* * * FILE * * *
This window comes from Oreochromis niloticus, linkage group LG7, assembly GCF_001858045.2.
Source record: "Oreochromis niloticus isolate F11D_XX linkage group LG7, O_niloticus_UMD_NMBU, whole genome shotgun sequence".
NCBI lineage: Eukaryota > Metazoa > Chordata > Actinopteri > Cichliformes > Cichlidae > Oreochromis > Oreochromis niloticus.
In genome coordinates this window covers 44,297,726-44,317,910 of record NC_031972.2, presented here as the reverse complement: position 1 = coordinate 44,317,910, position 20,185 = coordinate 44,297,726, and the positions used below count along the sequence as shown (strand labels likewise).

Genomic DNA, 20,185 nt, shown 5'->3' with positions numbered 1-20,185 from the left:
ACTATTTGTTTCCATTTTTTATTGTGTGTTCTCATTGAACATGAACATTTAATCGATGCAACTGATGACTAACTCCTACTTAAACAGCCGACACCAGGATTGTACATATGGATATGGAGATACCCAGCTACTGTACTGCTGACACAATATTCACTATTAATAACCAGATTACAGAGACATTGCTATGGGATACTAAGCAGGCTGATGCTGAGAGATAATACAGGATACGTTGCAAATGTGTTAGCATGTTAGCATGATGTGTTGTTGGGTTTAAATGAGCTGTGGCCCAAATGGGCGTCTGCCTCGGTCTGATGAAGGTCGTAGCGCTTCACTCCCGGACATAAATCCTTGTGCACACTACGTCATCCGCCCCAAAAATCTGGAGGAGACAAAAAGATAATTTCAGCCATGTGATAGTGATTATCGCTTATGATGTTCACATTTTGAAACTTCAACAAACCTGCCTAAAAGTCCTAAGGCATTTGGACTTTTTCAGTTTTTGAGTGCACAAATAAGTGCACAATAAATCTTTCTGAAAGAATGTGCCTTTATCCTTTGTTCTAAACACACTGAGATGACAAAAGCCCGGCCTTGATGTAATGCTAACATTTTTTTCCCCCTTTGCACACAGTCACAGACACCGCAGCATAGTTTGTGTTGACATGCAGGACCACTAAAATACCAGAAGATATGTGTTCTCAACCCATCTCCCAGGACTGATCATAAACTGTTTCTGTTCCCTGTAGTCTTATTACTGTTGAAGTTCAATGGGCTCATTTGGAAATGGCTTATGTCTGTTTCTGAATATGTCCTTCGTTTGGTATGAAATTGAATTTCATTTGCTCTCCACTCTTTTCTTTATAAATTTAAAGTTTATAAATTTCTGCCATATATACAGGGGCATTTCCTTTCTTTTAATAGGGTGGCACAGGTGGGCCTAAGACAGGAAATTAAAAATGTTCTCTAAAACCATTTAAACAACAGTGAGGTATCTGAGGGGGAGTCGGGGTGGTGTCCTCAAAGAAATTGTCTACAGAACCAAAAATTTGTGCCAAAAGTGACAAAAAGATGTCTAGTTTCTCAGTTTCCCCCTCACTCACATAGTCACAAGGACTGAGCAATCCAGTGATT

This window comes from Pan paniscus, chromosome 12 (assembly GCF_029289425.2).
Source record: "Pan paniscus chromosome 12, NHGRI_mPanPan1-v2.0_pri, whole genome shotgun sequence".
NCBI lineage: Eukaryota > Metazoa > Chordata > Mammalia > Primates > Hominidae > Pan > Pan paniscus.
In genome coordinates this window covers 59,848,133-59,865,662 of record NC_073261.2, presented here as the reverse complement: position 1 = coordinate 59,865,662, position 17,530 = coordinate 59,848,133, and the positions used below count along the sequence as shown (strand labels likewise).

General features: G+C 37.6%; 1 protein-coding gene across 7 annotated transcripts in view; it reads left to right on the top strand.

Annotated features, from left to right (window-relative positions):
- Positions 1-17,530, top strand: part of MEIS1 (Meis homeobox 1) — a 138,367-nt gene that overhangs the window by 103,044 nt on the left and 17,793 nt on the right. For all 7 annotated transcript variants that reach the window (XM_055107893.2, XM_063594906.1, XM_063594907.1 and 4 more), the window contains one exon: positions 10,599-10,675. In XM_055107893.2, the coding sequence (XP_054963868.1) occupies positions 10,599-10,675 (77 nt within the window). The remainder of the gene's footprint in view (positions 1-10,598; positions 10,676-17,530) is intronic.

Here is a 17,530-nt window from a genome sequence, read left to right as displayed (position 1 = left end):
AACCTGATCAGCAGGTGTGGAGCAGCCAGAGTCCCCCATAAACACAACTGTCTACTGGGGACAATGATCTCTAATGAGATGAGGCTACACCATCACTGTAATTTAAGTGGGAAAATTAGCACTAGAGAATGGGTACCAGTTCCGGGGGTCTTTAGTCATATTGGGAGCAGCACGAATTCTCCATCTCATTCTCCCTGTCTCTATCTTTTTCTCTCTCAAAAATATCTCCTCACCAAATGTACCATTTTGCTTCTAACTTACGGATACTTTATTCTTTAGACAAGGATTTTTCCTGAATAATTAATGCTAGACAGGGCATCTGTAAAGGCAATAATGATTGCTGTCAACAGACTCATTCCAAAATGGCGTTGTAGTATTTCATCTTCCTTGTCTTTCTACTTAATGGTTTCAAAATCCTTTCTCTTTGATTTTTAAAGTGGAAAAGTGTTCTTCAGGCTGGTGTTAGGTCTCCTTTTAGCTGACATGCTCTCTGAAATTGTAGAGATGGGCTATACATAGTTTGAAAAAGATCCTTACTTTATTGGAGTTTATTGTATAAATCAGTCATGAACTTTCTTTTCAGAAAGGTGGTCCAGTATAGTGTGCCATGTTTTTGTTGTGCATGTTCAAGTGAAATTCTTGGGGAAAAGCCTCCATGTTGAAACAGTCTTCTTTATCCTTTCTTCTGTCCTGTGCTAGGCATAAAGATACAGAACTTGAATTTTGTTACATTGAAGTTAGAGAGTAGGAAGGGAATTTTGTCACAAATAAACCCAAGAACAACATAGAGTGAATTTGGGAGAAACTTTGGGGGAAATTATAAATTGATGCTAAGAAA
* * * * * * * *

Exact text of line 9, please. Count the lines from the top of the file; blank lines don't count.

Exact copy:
NCBI lineage: Eukaryota > Metazoa > Chordata > Mammalia > Primates > Hominidae > Pan > Pan paniscus.